After securing support from the elves of Numenor to fight for the humans of the Southlands, Galadriel (Morfydd Clark) trains them for battle in Episode 5 of The Lord of the Rings: The Rings of Power.
While Galadriel was about to be sent back to her homeland, a powerful omen – the white petals from a sacred tree falling – caused Queen Regent Miriel (Cynthia Addai-Robinson) to support the elf’s cause.
Thursday night’s new episode – entitled Partings – also shows the diminutive Harfoots continuing their pilgrimage, while Theo (Tyroe Muhafidin) shows Arondir (Ismael Cruz Cordova) his mysterious blade while Elrond (Robert Aramayon) and Durin (Owain Arthur) pay a visit to King Gil-Galad (Benjamin Walker).
The episode begins in a field with Nori (Markella Kavenagh) and the monstrous Stranger (Daniel Weyman), as she tries to teach him her language.
He keeps saying, ‘My great thumb’ but she corrects him to say, ‘Migration,’ the arduous pilgrimage the Harfoot find themselves on.
‘You see we winter in the Old Forest, and in mid-summer we make for Norfield Glen to snail while the snailing’s good,’ Nori explains.
She adds that, ‘at the first blush of the oak leaves we head to the Grove,’ which is an orchard with all sorts of food.
‘The only trouble is there are hundreds of perils between here and there,’ Nori explains while eating a snack.
He asks what ‘perils’ are and she says ‘danger,’ and anything that will ‘kill ya,’ as the Stranger asks what kill means.
‘It means to make something… dead,’ she says solemnly, as a realization dawns upon the large stranger.
‘I’m peril,’ he says, though Nori insists he’s not and the fire he caused with the fireflies was, ‘just an accident.’
‘You’re not a peril. You’re good,’ Nori explains. ‘You’re good because you’re here to help,’ when her mother Marigold (Sara Zwangobani) calls for her and they leave.
‘I’m… I’m good,’ the Stranger stammers as we see the Brandyfoot clan getting ready to move, along with Poppy Proudfellow (Megan Richards).
Nori says it might help them move faster if Poppy sang them her mother’s ‘walking song,’ as Largo (Dylan Smith) insists it will do them some good, as she smiles and begins the song.
We see the Harfoots moving their carts along the picturesque countryside, as we follow their progress with a map as Poppy continues to sing.
We see The Stranger help them get their carts out of a swampy marsh as Poppy keeps singing, while we see them walk past a waterfall.
They cross a river in The Braids and are seen happily gathering while taking shelter from a storm.
Nori sees The Stranger standing by himself on a rock, looking up at the moon by himself.
The show cuts back to the scene where The Stranger came from the sky… with the area now all ash… as we see the mysterious character in all white from the trailers – played by Bridie Sisson – walk to the edge of a cliff… while a nefarious whispering in a foreign language is heard.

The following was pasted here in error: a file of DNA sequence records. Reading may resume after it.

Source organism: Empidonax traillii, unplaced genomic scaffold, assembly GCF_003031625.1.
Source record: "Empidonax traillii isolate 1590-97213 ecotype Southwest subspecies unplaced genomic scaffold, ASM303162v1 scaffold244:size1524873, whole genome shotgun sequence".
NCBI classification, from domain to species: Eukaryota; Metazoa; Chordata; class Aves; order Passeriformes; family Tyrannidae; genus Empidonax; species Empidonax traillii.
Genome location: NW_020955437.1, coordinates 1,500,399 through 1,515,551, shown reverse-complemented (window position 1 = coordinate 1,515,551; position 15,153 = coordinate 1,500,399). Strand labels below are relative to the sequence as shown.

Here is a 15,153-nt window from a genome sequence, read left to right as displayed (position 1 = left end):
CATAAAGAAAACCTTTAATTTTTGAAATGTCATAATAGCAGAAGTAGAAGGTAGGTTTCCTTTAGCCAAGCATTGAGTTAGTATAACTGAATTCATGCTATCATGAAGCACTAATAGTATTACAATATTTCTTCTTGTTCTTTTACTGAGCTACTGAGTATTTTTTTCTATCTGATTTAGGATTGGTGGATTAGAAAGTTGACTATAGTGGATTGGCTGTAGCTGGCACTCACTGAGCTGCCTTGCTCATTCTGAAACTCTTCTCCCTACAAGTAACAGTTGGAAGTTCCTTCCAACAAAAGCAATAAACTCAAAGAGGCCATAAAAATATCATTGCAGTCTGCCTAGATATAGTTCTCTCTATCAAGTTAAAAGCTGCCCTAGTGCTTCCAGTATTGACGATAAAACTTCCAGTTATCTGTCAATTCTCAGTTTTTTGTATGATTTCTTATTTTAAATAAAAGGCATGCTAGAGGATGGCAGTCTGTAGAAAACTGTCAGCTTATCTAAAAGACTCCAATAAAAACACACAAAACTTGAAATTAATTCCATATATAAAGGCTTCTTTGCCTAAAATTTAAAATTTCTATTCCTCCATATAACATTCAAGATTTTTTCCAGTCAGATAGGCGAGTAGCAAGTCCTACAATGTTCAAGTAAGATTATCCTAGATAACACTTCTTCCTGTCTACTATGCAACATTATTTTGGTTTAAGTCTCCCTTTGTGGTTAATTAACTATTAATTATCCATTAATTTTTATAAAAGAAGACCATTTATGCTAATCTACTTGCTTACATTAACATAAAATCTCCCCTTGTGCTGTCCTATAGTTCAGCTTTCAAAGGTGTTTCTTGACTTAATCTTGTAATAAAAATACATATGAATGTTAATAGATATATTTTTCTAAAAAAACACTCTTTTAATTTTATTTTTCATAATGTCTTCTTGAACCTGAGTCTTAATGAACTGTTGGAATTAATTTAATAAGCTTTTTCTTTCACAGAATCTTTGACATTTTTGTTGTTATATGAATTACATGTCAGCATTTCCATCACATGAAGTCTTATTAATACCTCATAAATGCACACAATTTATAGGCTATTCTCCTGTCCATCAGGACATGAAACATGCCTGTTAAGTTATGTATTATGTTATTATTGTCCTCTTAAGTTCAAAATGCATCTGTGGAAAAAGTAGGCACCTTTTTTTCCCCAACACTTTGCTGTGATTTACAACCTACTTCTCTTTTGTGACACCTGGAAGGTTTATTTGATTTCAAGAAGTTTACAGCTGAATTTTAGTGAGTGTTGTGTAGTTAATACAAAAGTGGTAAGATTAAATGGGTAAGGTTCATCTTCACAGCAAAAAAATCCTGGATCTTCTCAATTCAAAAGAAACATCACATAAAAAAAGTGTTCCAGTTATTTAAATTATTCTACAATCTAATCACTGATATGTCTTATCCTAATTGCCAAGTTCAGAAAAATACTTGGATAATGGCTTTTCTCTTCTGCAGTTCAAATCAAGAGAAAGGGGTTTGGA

The two women flanking this mystery character (Edith Poor and Kali Kopae) are seemingly pleased with what they see below… which is revealed to be the burnt remains of where The Stranger fell from the sky.
The mystery character feels the burnt soil of where The Stranger fell to the Earth… as the show cuts back to the Southlands, where Adar (Joseph Mawle) is seen looking at a tree that is obscuring the rising sun – which burns the Orcs.
An Orc named Grugzuk (Edward Clendon) approaches and tells him the tunnel is finished.
Adar asks Grugzuk to show him his arm, asking how it feels and he replies, ‘Like fire, my Lord-father.’
‘I wish you could feel it like I do,’ Adar says, adding, ‘For soon it will be gone. And with it, the part of me that knew it’s warmth as well.’
Adar covers Grugzuk’s arm and tells him to summon the legions, for, ‘it is time,’ as Grugzuk runs off to do his bidding.
The episode cuts back to the watchtower in the Southlands where we last saw Bronwyn (Nazanin Boniadi) and Arondir (Ismael Cruz Cordova), who address a huge crowd below them.
She tells them that their enemy is going to attack, and they are supposed to abandon the watchtower and pledge fealty to Adar, which causes a commotion.
‘I know I’m not the king you have awaited, but if you choose to stand with me and fight, this tower will no longer be a reminder of our frailty, but a symbol of our strength,’ Bronwyn tells them.
She asks who among them will stand and fight, as several hands are raised, though Waldreg (Geoff Morrell) is seemingly opposed.
‘Stand and fight? Stand and fight? You will die. I say it’d be better to take our chances by bowing to our supposed enemy,’ Waldreg says, who revealed in the last episode that he is still loyal to Sauron and awaits his return.
Arondir rebukes what Waldreg says, adding he has looked his enemy in the eye, adding, ‘He is not your deliverance.’
‘And you think you are, elf?’ Waldreg says, before turning back to the crowd, adding, ‘I’ll say this for our ancestors, they lived.’
The crowd starts to turn to Waldreg, who tells them to follow him, as the horde leaves the watchtower.
Waldreg turns to Theo, saying it’s their time and their chance, but Theo won’t follow him, while Bronwyn is dismayed, with seemingly half of the villagers having deserted her.
The episode cuts back to Numenor, where men are loading up ships and preparing for a journey.
Isildur (Maxim Baldry) tries to speak with his father Elendil (Lloyd Owen), asking why he wasn’t chosen for the expedition.
Elendil says he thought he was going West, though Isildur says, ‘Not until I’ve done something worthy of Numenor.’
Elendil asks what that something may be, but Isildur says he is having trouble finding it, which is why he needs his help.
Elendil says he wish he could help but they already have too many volunteers, adding, ‘half the city wants a spot on those boats.’